Wednesday, October 29, 2008

The Calm in the Storm

by Hannah Roveto

In the beginning, it was helpful that Lisa, Amy, Lynne and I were in the same place. We all wanted -- had started -- to write fiction. The road to where that would take us stretched out before us all, as it did before Dorothy and her sidekicks (once they'd found the Cowardly Lion, of course).

Years later, we are in different places. I know some writers would love to form a group, and yet they hesitate because they are all in different places. There are challenges, yes, but given the right frameworks, a writers' group is more flexible than you might think.

For us, the fact that we all write fiction is still key. We are dealing with similar essentials, if you make allowances for the genres within the fiction world. We do not do memoir, non-fiction (although we do love to read Lynne's works in progress there!), essays, picture books or corporate freelance types of work as a group.

That we have all come some distance along the path is also key. To paraphrase Lynne at our meeting yesterday, writing is like climbing stairs. You stand at the bottom and see five steps: research, write, edit, agent query, publish. You leap up that first step, push up onto that second step, and all of a sudden, you realize there are not three more steps. There are a thousand and three steps in the writing process alone, you may even have missed a number in the research, and there will likely be a thousand and three steps each in the editing, and the querying, and the publishing. To know that, to be a few thousand steps along and for someone else to still be waiting to take the first step are places that cannot be combined within a writers' group.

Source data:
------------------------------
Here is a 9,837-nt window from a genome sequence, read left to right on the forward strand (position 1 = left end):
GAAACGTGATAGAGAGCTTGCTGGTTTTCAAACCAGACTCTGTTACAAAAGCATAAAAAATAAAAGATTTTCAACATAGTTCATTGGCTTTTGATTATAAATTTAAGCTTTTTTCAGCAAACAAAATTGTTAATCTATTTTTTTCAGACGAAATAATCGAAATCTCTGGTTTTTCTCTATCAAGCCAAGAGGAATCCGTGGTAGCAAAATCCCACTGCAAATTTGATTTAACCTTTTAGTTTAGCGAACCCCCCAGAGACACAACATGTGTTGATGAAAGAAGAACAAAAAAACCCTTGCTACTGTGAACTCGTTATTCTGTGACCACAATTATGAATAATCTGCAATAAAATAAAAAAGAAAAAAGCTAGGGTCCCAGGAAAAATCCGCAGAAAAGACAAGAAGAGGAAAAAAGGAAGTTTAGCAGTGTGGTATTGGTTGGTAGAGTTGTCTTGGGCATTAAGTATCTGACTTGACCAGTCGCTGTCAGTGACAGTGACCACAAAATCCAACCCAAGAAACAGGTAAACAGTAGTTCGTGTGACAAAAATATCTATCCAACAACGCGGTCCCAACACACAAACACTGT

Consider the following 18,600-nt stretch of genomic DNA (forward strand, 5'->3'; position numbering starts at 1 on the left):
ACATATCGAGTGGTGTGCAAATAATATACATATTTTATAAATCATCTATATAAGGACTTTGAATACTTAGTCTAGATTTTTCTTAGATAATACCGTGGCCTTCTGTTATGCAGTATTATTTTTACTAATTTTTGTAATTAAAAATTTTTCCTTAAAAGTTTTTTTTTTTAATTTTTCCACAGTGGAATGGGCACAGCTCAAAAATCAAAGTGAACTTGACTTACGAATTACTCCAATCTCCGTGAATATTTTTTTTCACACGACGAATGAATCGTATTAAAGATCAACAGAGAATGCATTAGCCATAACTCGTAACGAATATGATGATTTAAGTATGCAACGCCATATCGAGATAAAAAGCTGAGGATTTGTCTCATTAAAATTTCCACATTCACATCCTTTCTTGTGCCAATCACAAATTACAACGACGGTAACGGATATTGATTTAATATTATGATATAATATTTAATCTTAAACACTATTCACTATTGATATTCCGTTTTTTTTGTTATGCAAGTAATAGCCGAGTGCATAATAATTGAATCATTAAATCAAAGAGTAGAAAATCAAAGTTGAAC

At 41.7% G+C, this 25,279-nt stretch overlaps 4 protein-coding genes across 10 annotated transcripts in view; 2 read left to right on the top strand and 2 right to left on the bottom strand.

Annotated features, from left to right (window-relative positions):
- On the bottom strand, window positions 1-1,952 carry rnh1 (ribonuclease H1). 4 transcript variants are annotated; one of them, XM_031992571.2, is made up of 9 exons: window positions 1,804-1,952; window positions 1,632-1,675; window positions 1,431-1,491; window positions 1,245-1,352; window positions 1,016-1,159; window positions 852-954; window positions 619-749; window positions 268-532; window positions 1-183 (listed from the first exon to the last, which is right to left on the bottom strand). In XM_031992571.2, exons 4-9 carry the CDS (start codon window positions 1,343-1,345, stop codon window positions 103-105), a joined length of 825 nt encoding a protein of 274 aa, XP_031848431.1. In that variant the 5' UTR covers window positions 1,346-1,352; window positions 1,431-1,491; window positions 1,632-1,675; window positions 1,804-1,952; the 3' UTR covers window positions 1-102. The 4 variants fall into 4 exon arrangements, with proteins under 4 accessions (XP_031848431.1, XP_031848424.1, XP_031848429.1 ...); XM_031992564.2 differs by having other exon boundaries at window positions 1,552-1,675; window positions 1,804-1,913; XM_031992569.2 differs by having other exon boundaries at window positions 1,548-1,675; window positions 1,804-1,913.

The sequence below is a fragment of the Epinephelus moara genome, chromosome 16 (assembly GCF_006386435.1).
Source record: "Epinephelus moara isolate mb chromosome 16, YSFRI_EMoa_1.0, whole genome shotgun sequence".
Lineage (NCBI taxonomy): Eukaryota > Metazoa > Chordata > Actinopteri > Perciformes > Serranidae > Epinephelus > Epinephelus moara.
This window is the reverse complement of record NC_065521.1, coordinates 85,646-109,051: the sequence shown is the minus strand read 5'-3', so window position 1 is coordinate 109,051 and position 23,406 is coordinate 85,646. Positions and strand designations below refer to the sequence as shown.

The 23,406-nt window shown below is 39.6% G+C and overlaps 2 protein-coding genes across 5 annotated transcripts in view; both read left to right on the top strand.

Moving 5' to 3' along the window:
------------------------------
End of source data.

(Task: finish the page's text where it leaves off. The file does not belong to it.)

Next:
That said, what a group does offer, beyond gentle and (loving) not-so-gentle nudges along the steps for writers in different places goes beyond process.

There are points along the way -- starting a new story, doing thoughtful revision, considering edits -- where the mind goes blank. Or worse, where life swirls like a twister and ideas won't settle. To sit with likeminded people, to talk about the joys of words, of possibility, is grounding. This is not to say there is a flash of epiphany, a bolt of inspiration that follows immediately, but in a solitary endeavor, a small and dedicated community centers the spirit and provides a calm spot in the storm that can be the start of something productive. Which is precisely what yesterday's meeting provided to me.

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